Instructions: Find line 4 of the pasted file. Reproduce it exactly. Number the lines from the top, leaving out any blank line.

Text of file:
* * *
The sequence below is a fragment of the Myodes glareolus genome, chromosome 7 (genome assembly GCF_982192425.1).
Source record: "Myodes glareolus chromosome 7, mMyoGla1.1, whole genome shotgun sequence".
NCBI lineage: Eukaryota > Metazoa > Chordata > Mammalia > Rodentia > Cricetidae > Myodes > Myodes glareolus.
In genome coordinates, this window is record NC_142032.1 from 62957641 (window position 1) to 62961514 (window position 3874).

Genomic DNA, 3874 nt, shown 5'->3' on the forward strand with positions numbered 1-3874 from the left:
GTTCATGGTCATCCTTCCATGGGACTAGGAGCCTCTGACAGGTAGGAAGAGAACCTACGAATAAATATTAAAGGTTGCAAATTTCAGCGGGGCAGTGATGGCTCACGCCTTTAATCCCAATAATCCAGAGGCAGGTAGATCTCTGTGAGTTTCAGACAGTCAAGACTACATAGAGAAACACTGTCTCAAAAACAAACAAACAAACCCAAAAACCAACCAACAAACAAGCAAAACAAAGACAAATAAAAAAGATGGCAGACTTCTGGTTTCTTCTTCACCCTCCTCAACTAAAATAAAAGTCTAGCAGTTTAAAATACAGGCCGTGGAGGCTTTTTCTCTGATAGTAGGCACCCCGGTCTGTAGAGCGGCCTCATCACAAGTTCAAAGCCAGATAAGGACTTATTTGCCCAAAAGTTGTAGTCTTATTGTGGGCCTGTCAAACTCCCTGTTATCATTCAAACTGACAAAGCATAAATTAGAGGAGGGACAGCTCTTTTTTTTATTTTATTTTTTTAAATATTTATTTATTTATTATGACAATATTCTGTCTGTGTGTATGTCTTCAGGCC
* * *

In genome coordinates, this window is record NC_142032.1 from 62957641 (window position 1) to 62961514 (window position 3874).